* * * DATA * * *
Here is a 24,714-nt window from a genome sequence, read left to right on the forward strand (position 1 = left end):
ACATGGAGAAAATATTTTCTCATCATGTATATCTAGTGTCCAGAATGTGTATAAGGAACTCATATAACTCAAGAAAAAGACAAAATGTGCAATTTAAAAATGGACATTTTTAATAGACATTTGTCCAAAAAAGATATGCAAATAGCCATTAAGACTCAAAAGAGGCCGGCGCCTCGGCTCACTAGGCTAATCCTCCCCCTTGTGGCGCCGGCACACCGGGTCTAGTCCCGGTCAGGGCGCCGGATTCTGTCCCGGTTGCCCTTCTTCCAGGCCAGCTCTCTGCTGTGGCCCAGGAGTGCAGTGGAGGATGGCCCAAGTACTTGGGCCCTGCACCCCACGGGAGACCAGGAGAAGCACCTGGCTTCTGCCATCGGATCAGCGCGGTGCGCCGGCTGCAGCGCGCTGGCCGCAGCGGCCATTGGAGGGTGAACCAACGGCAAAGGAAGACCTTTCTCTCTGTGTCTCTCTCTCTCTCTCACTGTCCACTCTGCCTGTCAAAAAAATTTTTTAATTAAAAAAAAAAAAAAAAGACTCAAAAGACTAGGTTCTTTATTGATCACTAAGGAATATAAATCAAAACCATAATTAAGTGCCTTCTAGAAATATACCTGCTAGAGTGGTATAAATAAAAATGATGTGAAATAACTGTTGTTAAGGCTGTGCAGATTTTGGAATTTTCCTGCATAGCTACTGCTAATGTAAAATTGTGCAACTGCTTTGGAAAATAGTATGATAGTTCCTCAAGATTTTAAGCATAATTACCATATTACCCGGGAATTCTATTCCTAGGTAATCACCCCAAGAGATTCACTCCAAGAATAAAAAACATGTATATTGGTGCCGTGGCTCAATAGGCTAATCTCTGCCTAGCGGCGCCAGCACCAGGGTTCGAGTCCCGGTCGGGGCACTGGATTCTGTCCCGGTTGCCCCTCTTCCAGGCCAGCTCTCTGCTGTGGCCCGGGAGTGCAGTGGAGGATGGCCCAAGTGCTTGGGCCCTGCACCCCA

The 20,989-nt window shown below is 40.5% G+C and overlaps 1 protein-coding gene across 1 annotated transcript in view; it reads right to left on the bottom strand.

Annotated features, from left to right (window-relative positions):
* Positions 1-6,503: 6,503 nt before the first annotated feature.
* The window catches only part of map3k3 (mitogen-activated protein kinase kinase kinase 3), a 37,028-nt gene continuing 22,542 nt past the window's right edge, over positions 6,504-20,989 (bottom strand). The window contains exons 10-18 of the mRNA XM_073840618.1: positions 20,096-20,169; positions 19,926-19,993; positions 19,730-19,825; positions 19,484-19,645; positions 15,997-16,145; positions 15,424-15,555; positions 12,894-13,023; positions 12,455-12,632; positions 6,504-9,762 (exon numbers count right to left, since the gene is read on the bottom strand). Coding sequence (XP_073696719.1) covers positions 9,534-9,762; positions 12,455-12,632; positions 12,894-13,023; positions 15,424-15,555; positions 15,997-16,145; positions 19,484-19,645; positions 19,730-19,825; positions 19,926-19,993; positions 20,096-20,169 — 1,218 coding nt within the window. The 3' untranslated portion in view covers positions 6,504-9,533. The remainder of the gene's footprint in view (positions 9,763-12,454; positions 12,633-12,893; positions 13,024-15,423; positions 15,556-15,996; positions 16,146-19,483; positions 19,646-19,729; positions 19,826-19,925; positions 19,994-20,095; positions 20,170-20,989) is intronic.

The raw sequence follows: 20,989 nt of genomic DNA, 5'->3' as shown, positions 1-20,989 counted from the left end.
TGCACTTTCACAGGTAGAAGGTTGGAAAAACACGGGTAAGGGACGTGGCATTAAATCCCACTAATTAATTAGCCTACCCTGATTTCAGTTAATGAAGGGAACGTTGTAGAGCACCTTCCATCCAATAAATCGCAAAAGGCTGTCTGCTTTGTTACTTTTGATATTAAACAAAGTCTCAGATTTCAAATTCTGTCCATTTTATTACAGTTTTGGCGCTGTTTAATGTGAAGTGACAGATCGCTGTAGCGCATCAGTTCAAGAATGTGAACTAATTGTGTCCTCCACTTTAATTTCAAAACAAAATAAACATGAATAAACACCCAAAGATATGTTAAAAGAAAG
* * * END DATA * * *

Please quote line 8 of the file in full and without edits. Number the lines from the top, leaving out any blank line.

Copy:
TGCACTTTCACAGGTAGAAGGTTGGAAAAACACGGGTAAGGGACGTGGCATTAAATCCCACTAATTAATTAGCCTACCCTGATTTCAGTTAATGAAGGGAACGTTGTAGAGCACCTTCCATCCAATAAATCGCAAAAGGCTGTCTGCTTTGTTACTTTTGATATTAAACAAAGTCTCAGATTTCAAATTCTGTCCATTTTATTACAGTTTTGGCGCTGTTTAATGTGAAGTGACAGATCGCTGTAGCGCATCAGTTCAAGAATGTGAACTAATTGTGTCCTCCACTTTAATTTCAAAACAAAATAAACATGAATAAACACCCAAAGATATGTTAAAAGAAAG